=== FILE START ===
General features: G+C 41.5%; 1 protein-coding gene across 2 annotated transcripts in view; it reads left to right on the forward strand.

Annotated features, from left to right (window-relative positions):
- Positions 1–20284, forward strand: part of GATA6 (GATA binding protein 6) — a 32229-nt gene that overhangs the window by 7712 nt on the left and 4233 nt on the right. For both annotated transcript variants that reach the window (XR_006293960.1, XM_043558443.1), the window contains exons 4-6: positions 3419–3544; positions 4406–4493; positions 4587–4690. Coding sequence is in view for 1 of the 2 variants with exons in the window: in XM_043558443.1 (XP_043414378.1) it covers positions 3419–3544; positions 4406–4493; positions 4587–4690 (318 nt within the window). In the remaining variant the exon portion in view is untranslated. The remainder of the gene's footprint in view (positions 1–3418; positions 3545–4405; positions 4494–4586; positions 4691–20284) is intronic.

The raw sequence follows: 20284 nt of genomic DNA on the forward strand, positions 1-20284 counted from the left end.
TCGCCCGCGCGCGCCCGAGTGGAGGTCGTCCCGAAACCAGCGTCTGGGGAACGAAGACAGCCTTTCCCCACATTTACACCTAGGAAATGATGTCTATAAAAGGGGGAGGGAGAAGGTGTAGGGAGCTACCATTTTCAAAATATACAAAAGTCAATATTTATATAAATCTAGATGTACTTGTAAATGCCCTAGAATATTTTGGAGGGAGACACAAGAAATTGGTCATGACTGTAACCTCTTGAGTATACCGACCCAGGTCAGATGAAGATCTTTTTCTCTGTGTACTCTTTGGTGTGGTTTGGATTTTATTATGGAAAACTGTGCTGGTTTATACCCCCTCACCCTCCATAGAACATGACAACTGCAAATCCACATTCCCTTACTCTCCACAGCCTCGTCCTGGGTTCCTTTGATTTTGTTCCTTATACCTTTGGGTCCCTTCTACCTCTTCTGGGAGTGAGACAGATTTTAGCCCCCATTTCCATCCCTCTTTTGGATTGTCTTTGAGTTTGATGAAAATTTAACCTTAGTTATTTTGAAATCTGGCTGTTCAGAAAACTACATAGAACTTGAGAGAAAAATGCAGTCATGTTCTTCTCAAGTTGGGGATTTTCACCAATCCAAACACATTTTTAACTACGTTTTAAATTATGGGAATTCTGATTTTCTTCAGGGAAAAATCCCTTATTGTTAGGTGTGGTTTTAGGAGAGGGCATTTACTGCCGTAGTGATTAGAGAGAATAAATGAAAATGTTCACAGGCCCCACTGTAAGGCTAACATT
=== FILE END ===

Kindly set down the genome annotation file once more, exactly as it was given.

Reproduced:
General features: G+C 41.5%; 1 protein-coding gene across 2 annotated transcripts in view; it reads left to right on the forward strand.

Annotated features, from left to right (window-relative positions):
- Positions 1–20284, forward strand: part of GATA6 (GATA binding protein 6) — a 32229-nt gene that overhangs the window by 7712 nt on the left and 4233 nt on the right. For both annotated transcript variants that reach the window (XR_006293960.1, XM_043558443.1), the window contains exons 4-6: positions 3419–3544; positions 4406–4493; positions 4587–4690. Coding sequence is in view for 1 of the 2 variants with exons in the window: in XM_043558443.1 (XP_043414378.1) it covers positions 3419–3544; positions 4406–4493; positions 4587–4690 (318 nt within the window). In the remaining variant the exon portion in view is untranslated. The remainder of the gene's footprint in view (positions 1–3418; positions 3545–4405; positions 4494–4586; positions 4691–20284) is intronic.

The raw sequence follows: 20284 nt of genomic DNA on the forward strand, positions 1-20284 counted from the left end.
TCGCCCGCGCGCGCCCGAGTGGAGGTCGTCCCGAAACCAGCGTCTGGGGAACGAAGACAGCCTTTCCCCACATTTACACCTAGGAAATGATGTCTATAAAAGGGGGAGGGAGAAGGTGTAGGGAGCTACCATTTTCAAAATATACAAAAGTCAATATTTATATAAATCTAGATGTACTTGTAAATGCCCTAGAATATTTTGGAGGGAGACACAAGAAATTGGTCATGACTGTAACCTCTTGAGTATACCGACCCAGGTCAGATGAAGATCTTTTTCTCTGTGTACTCTTTGGTGTGGTTTGGATTTTATTATGGAAAACTGTGCTGGTTTATACCCCCTCACCCTCCATAGAACATGACAACTGCAAATCCACATTCCCTTACTCTCCACAGCCTCGTCCTGGGTTCCTTTGATTTTGTTCCTTATACCTTTGGGTCCCTTCTACCTCTTCTGGGAGTGAGACAGATTTTAGCCCCCATTTCCATCCCTCTTTTGGATTGTCTTTGAGTTTGATGAAAATTTAACCTTAGTTATTTTGAAATCTGGCTGTTCAGAAAACTACATAGAACTTGAGAGAAAAATGCAGTCATGTTCTTCTCAAGTTGGGGATTTTCACCAATCCAAACACATTTTTAACTACGTTTTAAATTATGGGAATTCTGATTTTCTTCAGGGAAAAATCCCTTATTGTTAGGTGTGGTTTTAGGAGAGGGCATTTACTGCCGTAGTGATTAGAGAGAATAAATGAAAATGTTCACAGGCCCCACTGTAAGGCTAACATT